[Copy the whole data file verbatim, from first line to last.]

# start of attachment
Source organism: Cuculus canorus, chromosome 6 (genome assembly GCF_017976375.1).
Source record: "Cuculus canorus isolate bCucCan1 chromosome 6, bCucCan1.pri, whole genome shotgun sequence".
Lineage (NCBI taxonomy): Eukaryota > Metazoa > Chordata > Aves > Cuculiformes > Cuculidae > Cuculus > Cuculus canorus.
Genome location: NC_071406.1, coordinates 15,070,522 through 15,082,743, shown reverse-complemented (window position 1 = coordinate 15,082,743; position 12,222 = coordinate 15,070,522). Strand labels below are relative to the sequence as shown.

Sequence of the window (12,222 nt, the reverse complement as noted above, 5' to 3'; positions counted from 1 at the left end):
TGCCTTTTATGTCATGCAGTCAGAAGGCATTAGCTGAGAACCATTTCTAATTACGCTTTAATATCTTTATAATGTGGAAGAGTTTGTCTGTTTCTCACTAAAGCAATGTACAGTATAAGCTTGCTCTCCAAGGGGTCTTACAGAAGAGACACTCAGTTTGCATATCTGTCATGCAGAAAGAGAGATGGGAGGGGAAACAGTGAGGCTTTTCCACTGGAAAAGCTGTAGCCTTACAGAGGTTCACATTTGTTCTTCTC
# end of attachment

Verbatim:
Source organism: Cuculus canorus, chromosome 6 (genome assembly GCF_017976375.1).
Source record: "Cuculus canorus isolate bCucCan1 chromosome 6, bCucCan1.pri, whole genome shotgun sequence".
Lineage (NCBI taxonomy): Eukaryota > Metazoa > Chordata > Aves > Cuculiformes > Cuculidae > Cuculus > Cuculus canorus.
Genome location: NC_071406.1, coordinates 15,070,522 through 15,082,743, shown reverse-complemented (window position 1 = coordinate 15,082,743; position 12,222 = coordinate 15,070,522). Strand labels below are relative to the sequence as shown.

Sequence of the window (12,222 nt, the reverse complement as noted above, 5' to 3'; positions counted from 1 at the left end):
TGCCTTTTATGTCATGCAGTCAGAAGGCATTAGCTGAGAACCATTTCTAATTACGCTTTAATATCTTTATAATGTGGAAGAGTTTGTCTGTTTCTCACTAAAGCAATGTACAGTATAAGCTTGCTCTCCAAGGGGTCTTACAGAAGAGACACTCAGTTTGCATATCTGTCATGCAGAAAGAGAGATGGGAGGGGAAACAGTGAGGCTTTTCCACTGGAAAAGCTGTAGCCTTACAGAGGTTCACATTTGTTCTTCTC